Wednesday, August 15, 2012

Thinking Aloud.

UK - More data that flies in the face of the growth figures of the ONS. Some component of Okun's Law doesn't add up and, as the market is becoming more aware, it's the growth side. So despite the UK press deriding the government for lower growth levels than Europe it would appear that we are in for a pretty good bounce in growth figures  - or further dismissal of ONS reliability. TMM are beginning to think that the ONS should open source all their data so that people can do their own analysis as the ONS are so useless at it.

Aus - Aud appears to be the new Tabloid trade with a the only disagreement being what to short it against. GBP, EUR and CAD being favourites, but TMM are slightly concerned that too many short term specs have piled in leaving them vulnerable to a squeeze from ongoing reserve manager purchases. We'll wait for a rally to sell into and we may just pick NZD to sell it against. 

Equities - Technicals look as though we are rolling over on many counts and with the market driven by models we wouldn't be surprised if that function dominates, though we are looking for much more upside there could be a couple of days of bear food. 

Oil -  Toit as a Toiger. So our oil mates tell us. Slow down in production in Brent soon adding to price hikes but our normal premise of oil being the "govnor" would lead us to believe its a pre-emptive growth trade rather than middle east warning, though indeed Syria is turning into the thunderdome for extremists to punch it out in. On that point, USD/ILS? Two days of rallies unwinding fast and oh look at that - a double soothsayer sell . 

Greece - Unlike last year where TMM found a population in denial this year there appeared to be more of an acceptance of the situation and, dare we say it some, humility. Good to see more local goods on the shelves even if the price of olives is still more than at top end supermarkets in London. And butter at E4.30 for 250 grams? Glad to see opportunism is alive and well. TMM are going to arb Lidl against Fiskardo supermarkets.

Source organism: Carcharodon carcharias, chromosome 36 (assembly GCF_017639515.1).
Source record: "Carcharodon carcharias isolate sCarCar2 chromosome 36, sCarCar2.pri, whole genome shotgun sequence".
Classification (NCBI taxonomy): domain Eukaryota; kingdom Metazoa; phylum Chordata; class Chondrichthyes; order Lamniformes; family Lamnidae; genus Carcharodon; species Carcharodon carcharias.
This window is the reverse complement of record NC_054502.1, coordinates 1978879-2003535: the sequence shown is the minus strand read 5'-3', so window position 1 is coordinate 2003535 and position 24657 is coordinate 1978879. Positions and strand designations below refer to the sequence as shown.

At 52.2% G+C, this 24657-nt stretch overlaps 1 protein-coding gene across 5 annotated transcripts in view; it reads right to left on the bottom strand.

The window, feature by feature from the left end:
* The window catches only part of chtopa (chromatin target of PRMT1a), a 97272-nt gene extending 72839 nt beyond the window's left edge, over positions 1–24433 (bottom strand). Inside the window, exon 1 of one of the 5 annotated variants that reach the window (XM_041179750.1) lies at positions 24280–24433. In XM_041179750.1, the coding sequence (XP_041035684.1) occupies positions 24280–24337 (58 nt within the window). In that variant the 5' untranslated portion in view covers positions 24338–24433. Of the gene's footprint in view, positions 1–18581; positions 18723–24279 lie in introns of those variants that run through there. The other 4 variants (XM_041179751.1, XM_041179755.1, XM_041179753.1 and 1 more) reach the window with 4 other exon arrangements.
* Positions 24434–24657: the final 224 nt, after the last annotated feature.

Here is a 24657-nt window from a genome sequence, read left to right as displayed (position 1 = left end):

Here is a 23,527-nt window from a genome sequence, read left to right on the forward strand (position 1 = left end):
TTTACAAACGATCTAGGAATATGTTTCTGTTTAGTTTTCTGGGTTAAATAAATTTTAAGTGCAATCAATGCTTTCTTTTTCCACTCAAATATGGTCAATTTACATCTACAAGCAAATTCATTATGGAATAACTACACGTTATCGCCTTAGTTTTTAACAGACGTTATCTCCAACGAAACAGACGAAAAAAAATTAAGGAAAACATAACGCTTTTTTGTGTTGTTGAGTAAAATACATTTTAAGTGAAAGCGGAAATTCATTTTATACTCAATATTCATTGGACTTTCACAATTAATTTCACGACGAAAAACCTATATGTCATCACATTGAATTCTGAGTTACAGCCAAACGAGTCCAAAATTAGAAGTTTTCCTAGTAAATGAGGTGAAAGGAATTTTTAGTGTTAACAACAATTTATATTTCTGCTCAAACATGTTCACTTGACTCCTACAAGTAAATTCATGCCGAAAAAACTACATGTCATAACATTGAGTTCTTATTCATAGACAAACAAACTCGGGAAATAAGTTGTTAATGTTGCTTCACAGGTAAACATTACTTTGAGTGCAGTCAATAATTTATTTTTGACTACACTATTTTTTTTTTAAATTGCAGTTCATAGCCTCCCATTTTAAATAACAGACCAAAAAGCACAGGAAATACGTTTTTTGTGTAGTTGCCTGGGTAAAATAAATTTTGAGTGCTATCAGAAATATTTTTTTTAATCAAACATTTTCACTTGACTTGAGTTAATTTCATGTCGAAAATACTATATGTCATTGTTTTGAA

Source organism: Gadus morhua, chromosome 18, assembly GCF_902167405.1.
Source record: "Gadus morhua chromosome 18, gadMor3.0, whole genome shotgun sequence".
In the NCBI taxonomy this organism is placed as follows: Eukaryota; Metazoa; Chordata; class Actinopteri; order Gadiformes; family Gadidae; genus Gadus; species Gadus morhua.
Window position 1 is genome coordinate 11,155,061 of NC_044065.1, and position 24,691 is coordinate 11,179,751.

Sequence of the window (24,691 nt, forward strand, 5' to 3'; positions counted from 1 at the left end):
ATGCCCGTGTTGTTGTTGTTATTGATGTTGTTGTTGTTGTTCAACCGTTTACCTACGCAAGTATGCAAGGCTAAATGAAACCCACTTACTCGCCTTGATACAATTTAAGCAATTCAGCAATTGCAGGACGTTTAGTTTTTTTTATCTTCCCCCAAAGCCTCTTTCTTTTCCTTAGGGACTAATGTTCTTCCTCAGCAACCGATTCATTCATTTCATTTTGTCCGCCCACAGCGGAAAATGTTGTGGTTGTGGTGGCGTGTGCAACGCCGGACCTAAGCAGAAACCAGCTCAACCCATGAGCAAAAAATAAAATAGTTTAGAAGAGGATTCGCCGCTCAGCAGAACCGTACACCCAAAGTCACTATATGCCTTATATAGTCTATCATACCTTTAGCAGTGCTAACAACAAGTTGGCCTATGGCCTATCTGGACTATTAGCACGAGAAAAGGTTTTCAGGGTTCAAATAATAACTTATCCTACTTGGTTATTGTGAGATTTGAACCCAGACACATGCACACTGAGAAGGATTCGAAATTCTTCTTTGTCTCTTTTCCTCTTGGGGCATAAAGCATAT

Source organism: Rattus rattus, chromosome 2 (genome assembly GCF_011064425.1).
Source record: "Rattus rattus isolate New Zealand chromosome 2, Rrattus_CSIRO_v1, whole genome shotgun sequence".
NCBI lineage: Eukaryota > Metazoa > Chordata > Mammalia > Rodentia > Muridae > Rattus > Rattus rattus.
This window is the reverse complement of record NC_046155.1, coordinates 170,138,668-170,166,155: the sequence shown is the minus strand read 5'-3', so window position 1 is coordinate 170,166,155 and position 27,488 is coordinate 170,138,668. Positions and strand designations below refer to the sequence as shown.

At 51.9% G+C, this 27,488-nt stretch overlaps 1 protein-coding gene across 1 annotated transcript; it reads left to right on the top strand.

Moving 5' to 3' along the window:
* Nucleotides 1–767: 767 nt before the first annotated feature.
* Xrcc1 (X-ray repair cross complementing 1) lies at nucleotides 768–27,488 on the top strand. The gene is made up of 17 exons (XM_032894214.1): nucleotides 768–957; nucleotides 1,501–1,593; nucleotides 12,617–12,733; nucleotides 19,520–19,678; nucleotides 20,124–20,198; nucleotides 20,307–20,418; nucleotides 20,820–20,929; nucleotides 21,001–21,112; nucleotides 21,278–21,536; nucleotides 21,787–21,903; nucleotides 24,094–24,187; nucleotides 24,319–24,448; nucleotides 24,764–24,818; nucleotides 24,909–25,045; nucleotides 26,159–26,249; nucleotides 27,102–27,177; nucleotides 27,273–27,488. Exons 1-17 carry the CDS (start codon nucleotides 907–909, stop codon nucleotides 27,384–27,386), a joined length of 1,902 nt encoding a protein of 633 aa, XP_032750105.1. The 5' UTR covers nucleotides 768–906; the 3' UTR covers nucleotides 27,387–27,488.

US data -  Back to the QE trade. Inflation weak + weak Empire manufacturing = QE3 chance heightened = sell Usd/Jpy and buy gold.  Buy equities too but with technical signals pointing lower we end up flat ...Blaaaa. 

Assumption day in Europe - As TMM love to tell their juniors - "Assumption is the mother of all f**k  ups". If only the market would take heed.

Back to sleep.


33bbhair33 said...


Anonymous said...

C says'
Given we are thinking aloud I am not inclined to start making any significant analysis of markets prior to a September reset. Until that time I am inclined to view pricing as being set in the playground,or by boxes neither of which has anything to do with fundamentals and everything to do with momentum.

Polemic said...

Yes C

And as humans and news are lacking its an algo and technical market.. so more weight should be applied to watching techs for short term moves.. momentum to upside in eqs is fading and we would expect model trades to start to lighten up longs - that price feedback to feed more selling. Just thinking out loud.. well and also buying shorter dated downside spx strikes against core longs!

Jill said...

For those who trade commodity futures
with U.S. brokers:

You no longer have the protection of U.S. Courts. This federal appeals court ruling is now law. There is no such thing as segregated customer funds. Once you give a financial institution your money, it is no longer yours, and you have no legal claim or legal recourse to it when it is stolen...